Saving water with IoT solutions

Did you know that about 30% of water on its way from water suppliers to end-users gets lost? And that the total length of public freshwater pipelines in a city like Gothenburg roughly equals the distance from Oslo to Rome?

With fresh water becoming a scarcer resource, Startups helping consumers, industry and the public sector manage water resources and consumption are on the rise. I’ve spoken to Niklas Wicén from Aqua Robur, a Swedish Startup that help reduce water losses on the journey from the water suppliers to the end-users.

The problem

Scientists predicts water shortage to be a key environmental challenge this century.

Public water networks are in bad conditions and leak a lot, Niklas explains. And since the pipeline networks are extremely long it’s difficult to see or detect leakages in the networks, he adds. Providing solutions to address this challenge is one of the key motivations for this Startup.

In Europe the water leakage from the pipes connecting suppliers and end-users are about 30%, resulting in significant losses. With water becoming more and more scarce, an important part of adopting to climate change is taking better care of the fresh water we have. Cities like Oslo and Gothenburg alone have about 1700 km of underground freshwater pipelines supplying water to the end user.  Most of these water pipes are in addition very small and cannot be seen.”

To provide some context, 1700 km is longer then the length of Sweden and would almost equal the distance from Oslo to Rome.

The solution

Aqua Robur is a tool to help monitor public fresh-water pipelines, enable tracking of the overall condition of the pipeline and detection of leaks that occur throughout the pipeline-network, Niklas explains.

“Our solution includes sensors along the network that measure water flows, pressure and more and that detects leaks by analyzing changes in water flows & pressure over time and by comparing different locations. The sensors inside the pipelines are self-powered, and the waterflow in the pipes are used to power the sensors, avoiding the normal challenges with securing energy supply to the sensors”

When I ask what happens afterwards, Niklas explains that their solutions provide data to enable effective maintenance of the water infrastructure but that this is only a first step.

“Once a leak is detected, it will be up to public authorities to decide is the problem is big enough to fix. But the difficult thing is detecting the leak. In general, the water infrastructure is old and has a change rate of about 0,4-0,5%, implying that it only gets changed once every 200-250 years. We believe it’s important not to push huge mountains of maintenance to the next generation. And that’s why it’s important with smart devices so that it can be done smartly.”

Who is Aqua Robur

Aqua Robur started as a student project at the Chalmers University of Technology in Gothenburg. Niklas originally started off with a completely different idea. A different product for a different market. He explains that he started the process of finding a more attractive market and attractive customers and moved to water technology and green technology.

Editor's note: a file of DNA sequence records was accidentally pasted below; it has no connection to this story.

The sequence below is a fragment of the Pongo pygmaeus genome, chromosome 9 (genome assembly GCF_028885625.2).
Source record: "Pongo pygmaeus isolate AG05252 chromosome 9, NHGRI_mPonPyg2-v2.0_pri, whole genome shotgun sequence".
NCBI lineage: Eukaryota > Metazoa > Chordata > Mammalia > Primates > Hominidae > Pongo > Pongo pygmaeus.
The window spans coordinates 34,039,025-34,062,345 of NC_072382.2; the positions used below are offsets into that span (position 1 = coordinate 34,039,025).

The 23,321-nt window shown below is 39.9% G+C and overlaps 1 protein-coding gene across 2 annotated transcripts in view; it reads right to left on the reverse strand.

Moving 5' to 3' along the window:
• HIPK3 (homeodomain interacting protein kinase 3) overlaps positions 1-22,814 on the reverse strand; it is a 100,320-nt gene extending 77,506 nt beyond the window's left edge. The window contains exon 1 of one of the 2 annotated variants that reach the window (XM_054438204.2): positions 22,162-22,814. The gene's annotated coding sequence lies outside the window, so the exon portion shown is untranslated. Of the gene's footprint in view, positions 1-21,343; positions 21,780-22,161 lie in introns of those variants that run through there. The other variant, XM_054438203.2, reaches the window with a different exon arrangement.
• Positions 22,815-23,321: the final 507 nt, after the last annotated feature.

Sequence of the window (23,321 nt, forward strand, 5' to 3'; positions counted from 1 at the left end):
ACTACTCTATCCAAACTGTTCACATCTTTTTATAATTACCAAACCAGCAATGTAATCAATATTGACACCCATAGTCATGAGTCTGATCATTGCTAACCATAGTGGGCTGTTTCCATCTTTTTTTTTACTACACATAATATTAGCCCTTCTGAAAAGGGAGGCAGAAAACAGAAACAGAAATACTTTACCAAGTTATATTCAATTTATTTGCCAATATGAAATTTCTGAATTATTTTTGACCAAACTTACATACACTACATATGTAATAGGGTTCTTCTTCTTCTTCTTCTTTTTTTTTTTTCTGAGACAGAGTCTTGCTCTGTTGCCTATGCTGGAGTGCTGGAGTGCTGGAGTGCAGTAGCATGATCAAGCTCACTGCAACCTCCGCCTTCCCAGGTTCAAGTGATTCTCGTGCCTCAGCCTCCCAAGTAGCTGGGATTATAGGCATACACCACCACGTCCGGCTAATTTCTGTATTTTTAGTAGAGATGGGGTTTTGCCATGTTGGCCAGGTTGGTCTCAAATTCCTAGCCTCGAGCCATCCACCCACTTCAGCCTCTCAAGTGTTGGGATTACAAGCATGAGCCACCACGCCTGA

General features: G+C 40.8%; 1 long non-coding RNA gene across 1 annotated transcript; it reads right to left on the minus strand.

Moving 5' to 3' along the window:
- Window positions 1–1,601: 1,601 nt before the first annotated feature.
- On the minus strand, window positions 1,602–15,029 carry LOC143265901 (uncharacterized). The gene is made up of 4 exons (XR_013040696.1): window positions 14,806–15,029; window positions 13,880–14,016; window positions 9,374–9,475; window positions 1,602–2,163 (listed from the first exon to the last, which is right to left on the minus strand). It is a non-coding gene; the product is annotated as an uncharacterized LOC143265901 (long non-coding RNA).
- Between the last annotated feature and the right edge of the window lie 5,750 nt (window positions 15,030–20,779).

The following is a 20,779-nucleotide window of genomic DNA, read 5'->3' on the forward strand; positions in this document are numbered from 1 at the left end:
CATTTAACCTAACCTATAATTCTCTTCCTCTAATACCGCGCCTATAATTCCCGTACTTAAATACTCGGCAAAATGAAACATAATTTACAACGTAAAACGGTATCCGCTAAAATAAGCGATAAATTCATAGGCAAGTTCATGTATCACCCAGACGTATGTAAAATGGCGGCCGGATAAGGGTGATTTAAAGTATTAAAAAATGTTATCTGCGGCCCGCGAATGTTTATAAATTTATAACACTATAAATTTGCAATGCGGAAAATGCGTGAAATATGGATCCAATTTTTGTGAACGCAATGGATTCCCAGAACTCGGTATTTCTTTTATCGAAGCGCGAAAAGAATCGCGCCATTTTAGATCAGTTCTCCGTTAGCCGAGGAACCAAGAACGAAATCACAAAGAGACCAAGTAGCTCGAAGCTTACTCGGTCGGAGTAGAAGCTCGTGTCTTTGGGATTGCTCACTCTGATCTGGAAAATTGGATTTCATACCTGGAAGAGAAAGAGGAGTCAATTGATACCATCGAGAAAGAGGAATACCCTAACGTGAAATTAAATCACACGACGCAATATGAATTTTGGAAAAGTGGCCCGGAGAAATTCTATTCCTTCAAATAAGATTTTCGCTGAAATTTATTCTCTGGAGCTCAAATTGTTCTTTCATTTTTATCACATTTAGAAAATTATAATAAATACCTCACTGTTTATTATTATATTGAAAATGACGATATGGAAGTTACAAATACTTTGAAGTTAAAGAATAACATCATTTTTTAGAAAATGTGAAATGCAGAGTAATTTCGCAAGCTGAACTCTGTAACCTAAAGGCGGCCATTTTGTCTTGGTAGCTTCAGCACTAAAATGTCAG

“We started up three years ago and we’ve been selling to customers for about a year. We are now in an exciting phase where we are about to launch our first industrialised product. The project was started by 3 students together with Chalmers Ventures and a group if inventors. We are now a team of 6 people.”

Niklas says he finds inspiration at multiple levels: Finding and delivering on customer needs, getting customer feedback, building optimal technology, making it work and addressing climate change are all motivating factors.

The 3 key milestones in your journey so far?
  • “One of the main milestones was defining and finding the customer need. Nothing gives as much energy as finding this need. Realizing that you’re on to an idea.
  • The second was having a working prototype.
  • And the third was the transformation from being an early startup to becoming a real commercial player, ready to scale.”
The main ways Aqua Robur contributes to the SDGs?

Having the SDGs in mind is very important for us, Niklas explains. 

SDG 6 Clean Water and Sanitation – This is very obvious. We help improve access to clean water for many different people throughout the world, and our solution is relevant for both developed and developing countries.

SDG 12 Responsible Consumption and Production – Adaptation to climate change is something we have to cope with already today, and we really want to contribute to this. With our solutions we help avoid water losses with water being a scarce recourse.”

Where do you see Aqua Robur in 3-5 years? 

“We are now in a very exiting phase where we deliver our technology to different customers. Currently we are working in Sweden, and we also just delivered one system to Spain. The objective is to be present in different markets of the world, always with a cost calculation determining the markets we enter. In regions like America and Asia our technology can have an even a higher impact, as water resources will become scarcer and more valuable.”

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